Creating and using a custom OS initialiser.

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Creating and using a custom OS initialiser.

Postby edbarx » 2016-06-15 03:52

Contrary to what many might imagine, an OS init is not rocket science but can be implemented under 20 lines of C code. This seemingly impossible feat was accomplished by Rich Felker author of musl libc. The code is as follows:

Source: https://gist.github.com/rofl0r/6168719
Code: Select all
#define _XOPEN_SOURCE 700
#include <signal.h>
#include <unistd.h>

int main()
{
   sigset_t set;
   int status;

   if (getpid() != 1) return 1;

   sigfillset(&set);
   sigprocmask(SIG_BLOCK, &set, 0);

   if (fork()) for (;;) wait(&status);

   sigprocmask(SIG_UNBLOCK, &set, 0);

   setsid();
   setpgid(0, 0);
   return execve("/etc/rc", (char *[]){ "rc", 0 }, (char *[]){ 0 });
}


What does the code do?
First it checks whether the user is root exiting if the user in not root. Then, it blocks all messages before forking the process to produce a child that is used to do the actual OS loading. The fork works as follows: in the calling process, the parent process, fork() returns the non-zero PID of the child while in the newly created child process it returns 0. Execution in the child follows from the same point in the parent. This means, the parent process will enter the infinite loop that repeatedly calls wait(&status) which clears zombies from the kernel's process table completely freeing their resources. In the child, as a result of fork() returning 0, the infinite loops is skipped and the succeeding lines of code are executed. The first instruction is to unblock messages so that newly created processes can communicate. At the end, it calls execve which replaces the child process with a shell that runs /etc/rc. Under Debian the rc script is found under /etc/init.d.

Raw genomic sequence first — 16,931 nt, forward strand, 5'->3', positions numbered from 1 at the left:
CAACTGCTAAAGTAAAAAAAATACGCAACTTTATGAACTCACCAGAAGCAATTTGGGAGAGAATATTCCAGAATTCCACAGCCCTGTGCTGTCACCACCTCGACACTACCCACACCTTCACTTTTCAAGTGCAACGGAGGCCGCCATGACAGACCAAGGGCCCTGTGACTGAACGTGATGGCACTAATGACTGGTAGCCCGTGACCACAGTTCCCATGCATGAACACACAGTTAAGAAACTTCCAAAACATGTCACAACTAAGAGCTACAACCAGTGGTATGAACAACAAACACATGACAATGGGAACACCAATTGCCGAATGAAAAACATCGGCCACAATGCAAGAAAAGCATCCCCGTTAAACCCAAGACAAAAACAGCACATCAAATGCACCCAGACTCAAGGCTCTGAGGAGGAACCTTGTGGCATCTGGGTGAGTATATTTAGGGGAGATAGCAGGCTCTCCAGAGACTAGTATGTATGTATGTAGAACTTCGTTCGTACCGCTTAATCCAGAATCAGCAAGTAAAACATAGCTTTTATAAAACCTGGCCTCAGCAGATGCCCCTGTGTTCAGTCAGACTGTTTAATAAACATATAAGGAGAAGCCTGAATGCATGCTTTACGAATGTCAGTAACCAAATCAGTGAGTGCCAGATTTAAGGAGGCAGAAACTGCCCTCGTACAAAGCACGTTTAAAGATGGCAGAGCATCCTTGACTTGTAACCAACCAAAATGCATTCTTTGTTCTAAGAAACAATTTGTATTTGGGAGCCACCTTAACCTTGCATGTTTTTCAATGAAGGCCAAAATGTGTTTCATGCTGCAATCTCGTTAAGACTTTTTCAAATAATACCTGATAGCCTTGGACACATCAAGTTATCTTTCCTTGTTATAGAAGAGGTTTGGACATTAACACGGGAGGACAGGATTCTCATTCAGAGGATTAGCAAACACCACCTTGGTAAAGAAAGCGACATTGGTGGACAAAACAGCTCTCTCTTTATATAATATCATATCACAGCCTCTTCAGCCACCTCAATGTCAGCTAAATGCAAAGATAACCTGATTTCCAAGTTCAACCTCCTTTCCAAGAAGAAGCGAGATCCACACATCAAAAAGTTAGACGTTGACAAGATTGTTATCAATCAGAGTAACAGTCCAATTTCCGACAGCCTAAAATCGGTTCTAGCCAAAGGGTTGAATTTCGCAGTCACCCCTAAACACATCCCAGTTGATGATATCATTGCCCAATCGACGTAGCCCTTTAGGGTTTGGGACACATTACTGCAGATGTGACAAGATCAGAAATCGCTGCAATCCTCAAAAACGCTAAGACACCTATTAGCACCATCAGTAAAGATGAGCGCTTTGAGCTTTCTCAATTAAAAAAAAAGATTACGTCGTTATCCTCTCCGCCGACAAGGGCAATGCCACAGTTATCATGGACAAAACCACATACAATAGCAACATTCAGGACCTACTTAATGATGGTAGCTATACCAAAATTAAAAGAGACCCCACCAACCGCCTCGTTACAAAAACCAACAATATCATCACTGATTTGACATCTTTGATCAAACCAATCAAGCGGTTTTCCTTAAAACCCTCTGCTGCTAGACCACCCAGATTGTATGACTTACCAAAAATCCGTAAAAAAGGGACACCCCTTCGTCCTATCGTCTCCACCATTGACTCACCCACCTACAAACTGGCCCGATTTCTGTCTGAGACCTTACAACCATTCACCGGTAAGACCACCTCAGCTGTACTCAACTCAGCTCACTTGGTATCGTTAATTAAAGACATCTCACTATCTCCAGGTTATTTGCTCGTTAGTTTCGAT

I found using /etc/init.d/rc directly does not successfully load Debian or Devuan provided /etc/init.d is properly filled with scripts and rcN and not emplty. I used a simple shell script to first call "rc S" and then "rc 2". This successfully loaded a useable operating system.

The custom script to load the OS:
Code: Select all
#!/bin/sh

if /etc/init.d/rc S; then
  /etc/init.d/rc 2
fi


I modified Felker's code as follows so that the above script would run. I placed the script under /sbin with all execution bits set using chmod 755 osloader.sh. I named the script osloader.sh.

Modified Felker's C init to load Devuan/Debian provided there /etc/init.d is properly populated and /etc/rcN directories are filled with working symbolic links.
Code: Select all
#define _XOPEN_SOURCE 700
#include <signal.h>
#include <unistd.h>

int main()
{
   sigset_t set;
   int status;

   if (getpid() != 1) return 1;

   sigfillset(&set);
   sigprocmask(SIG_BLOCK, &set, 0);

   if (fork()) for (;;) wait(&status);

   sigprocmask(SIG_UNBLOCK, &set, 0);

   setsid();
   setpgid(0, 0);
   return execve("/sbin/osloader.sh", (char *[]){ 0 }, (char *[]){ 0 });
}
Debian == { > 30, 000 packages }; Debian != systemd
The worst infection of all, is a false sense of security!
It is hard to get away from CLI tools.
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